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Interested in game making? Start in Unity—a game engine for mobile and desktop games and real-time simulations. Author Adam Crespi shows techniques used in game development with Unity and introduces the basics of scripting and game functionality. First, learn how to import models and textures, organize your project and hierarchies, and add terrain, water, and foliage. Next, Adam explores how to use lighting to bring the game to life, and add rendering, particles, and interactivity. The end result is a sample game with a lush environment, fully animated characters, and some basic interactive gameplay.
Working with physics opens up all kinds of neat possibilities in our game because we can have things collide, knock over, move, slide, roll, and even get into hinges and joints and chains. Once we've added physics on an object, we can get further into the properties of those physic materials. And what I'll do is import in my physic material package and get some materials on these towers, so they behave a little more realistically. Now the physic materials are different from materials that are on the object.
Right now, these towers have a different material on them. I'll select one and we can see in here, it's called white plaster. I'll take a sec and tune that up before I get into a physic material. I'll click on Diffuse and change the shader over to a Bumped Specular. This way, I can get a normal map in, and I'll roll up the rigid body for now, and open up that material. It's supposed to be white, and so there's not really a color texture with it. But there is a normal map that was also imported, and it's in the Textures folder.
I'll click Select in the normal map section, scroll down, and pick plaster N. It's a gently cracked and varied surface for that plaster, and so these are mapped and to show a little bit of variety as if they were molded. As a note, it's saying would you like to fix that normal map now? And I'll click Fix Now. It fixed it or so I think, but I'll make sure I go and check that in my Textures folder. In the Art Textures, there's plaster N. And yes, it is a normal map, created from a gray-scale and we're in good shape.
Now for the physic materials. I'll go into my standard assets, right-click, and choose Import Package. In the packages, I'll bring in my physic materials and there's a reason it's not physics. It's a naming convention from Unity. In our physic materials, we've got some by default, and we can always go to the Unity store and get more if we need. I'll use these to start out. I think wood will work nicely. I'll click Import and bring them all in and now I've got my physic materials. Going into those physic materials and selecting one shows us the properties.
Each physic material has a static and dynamic friction, a bounciness. And combinations, what happens with the frictions, is there a direction, and so on. What this lets us do for example is stack objects using the static friction, so they don't start off sliding off each other and then we can add in dynamic friction. For example, if things are made of rough wood and they need to fall down and skid to a stop, we can crank that up. I'll try it as it is at the moment and see how it looks. I'll pick my first tower and in the box collider, there's a material section.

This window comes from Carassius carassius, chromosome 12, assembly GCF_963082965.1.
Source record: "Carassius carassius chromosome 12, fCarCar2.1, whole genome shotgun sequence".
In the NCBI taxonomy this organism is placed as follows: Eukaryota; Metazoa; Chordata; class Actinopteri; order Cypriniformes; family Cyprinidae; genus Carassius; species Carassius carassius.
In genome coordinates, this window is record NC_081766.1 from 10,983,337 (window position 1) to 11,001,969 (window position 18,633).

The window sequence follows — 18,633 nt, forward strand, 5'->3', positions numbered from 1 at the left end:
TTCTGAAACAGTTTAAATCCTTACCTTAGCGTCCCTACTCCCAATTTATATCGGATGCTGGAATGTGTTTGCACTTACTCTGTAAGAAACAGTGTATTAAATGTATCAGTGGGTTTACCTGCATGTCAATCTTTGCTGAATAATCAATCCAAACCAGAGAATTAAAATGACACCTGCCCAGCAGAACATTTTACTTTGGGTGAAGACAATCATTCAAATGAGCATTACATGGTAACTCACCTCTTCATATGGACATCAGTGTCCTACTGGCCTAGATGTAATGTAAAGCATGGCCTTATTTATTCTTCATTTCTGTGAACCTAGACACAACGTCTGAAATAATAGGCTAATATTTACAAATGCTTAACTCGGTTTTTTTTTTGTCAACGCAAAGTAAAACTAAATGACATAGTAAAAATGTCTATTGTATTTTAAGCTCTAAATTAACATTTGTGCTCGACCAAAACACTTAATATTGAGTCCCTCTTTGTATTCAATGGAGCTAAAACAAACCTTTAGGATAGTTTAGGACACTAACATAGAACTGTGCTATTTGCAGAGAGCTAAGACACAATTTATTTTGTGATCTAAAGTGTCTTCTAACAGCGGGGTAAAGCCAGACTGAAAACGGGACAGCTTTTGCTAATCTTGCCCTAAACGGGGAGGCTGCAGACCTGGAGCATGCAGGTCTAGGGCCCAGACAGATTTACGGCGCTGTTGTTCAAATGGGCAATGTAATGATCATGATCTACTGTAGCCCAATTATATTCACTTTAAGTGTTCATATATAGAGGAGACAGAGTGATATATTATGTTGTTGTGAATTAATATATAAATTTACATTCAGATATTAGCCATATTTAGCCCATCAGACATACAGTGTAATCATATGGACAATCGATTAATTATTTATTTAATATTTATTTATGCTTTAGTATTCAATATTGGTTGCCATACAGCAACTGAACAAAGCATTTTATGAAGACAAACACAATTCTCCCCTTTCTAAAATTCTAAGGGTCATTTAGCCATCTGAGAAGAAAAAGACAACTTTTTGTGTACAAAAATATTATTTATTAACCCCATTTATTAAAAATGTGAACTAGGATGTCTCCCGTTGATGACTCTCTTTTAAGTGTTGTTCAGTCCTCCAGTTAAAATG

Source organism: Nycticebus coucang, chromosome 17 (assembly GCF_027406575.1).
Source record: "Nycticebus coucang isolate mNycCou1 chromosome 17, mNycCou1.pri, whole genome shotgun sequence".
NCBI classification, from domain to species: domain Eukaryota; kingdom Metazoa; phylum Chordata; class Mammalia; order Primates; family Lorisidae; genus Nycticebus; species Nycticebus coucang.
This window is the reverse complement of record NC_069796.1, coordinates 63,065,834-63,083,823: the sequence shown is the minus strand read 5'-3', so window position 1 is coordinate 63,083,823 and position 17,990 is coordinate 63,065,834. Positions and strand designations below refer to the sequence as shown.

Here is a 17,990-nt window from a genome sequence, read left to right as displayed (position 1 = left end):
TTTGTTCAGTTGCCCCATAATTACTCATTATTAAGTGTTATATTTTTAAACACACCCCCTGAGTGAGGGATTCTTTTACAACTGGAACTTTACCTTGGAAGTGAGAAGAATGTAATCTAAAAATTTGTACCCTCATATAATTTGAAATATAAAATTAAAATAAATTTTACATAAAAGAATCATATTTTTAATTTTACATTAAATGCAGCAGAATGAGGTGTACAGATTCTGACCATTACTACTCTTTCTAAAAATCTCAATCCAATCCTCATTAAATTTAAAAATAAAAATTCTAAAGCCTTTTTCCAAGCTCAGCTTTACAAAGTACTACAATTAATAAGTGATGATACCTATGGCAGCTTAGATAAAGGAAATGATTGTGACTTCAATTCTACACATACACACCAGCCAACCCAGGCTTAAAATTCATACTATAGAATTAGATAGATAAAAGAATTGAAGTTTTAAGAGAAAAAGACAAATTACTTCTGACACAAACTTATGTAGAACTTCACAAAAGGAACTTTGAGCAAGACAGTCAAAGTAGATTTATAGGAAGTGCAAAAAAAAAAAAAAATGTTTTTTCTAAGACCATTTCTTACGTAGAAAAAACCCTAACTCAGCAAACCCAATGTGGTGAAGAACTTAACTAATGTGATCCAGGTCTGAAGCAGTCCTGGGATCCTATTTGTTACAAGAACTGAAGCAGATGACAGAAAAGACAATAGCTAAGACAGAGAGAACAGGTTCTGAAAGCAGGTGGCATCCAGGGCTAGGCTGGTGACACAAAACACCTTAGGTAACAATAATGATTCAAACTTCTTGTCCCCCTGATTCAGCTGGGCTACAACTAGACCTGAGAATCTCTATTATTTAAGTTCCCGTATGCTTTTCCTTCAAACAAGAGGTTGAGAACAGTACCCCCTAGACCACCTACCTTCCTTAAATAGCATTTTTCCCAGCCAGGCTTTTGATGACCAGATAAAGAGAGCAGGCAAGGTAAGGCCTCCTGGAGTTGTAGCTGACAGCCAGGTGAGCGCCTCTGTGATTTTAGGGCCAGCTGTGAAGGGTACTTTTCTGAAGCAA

What this is is not a standard material, it's a physic material and so I'll click on the Selection button, and go pick Wood for that particular one. I'll repeat it with my other towers again, adding wood in the physic material section in the box collider. I'll also put a material onto the floor, selecting the floor or the podium here. And in its box collider in the physic material, I'll add in wood as well. It's a wood floor and this will work fairly nicely for the outside too. I'll look again at the rigid body on these as well. Right now in their rigid body, when I open it up, I can see it's got a mass, a drag, is using gravity, and so on.
I'm going to bring up the mass a little bit. I'll put a mass of two in and see how it behaves. I'll make the smaller one 1.5, and the bigger one I'll try out at three. We can put some drag in as well, if they're skidding too much, but I'll leave it alone for the moment. Adding some friction to the floor should help and I'll play this one more time and see how it looks. That's a little better. I ran into the art, and it fell over and stacked. In fact, I think because of the geometry, and the art, and the friction, it's stacked a little too perfectly. I'll knock over this one, and they knock over nicely.
I like the way that's reacting. They're not sliding across the floor anymore, and the mass is really helping them fall over. I'll do one last bit of tuning here. I'm going to pick the small one and add a little bit more drag into it. I'll put the drag at 0.1. I'll also do this with the bigger ones, giving them just a touch of drag and that way they'll fall and skid a little bit, but not much. It's very easy to have floating objects, and so we want these things to come across as if they have a mass to them I've knocked over the art. I can also play with the floor, maybe even creating a duplicate of the wood material, renaming it and changing its parameters so it's a little bit smoother in the skid.
I like the way it's behaving, though because I've got these materials now, really falling and clunking correctly.
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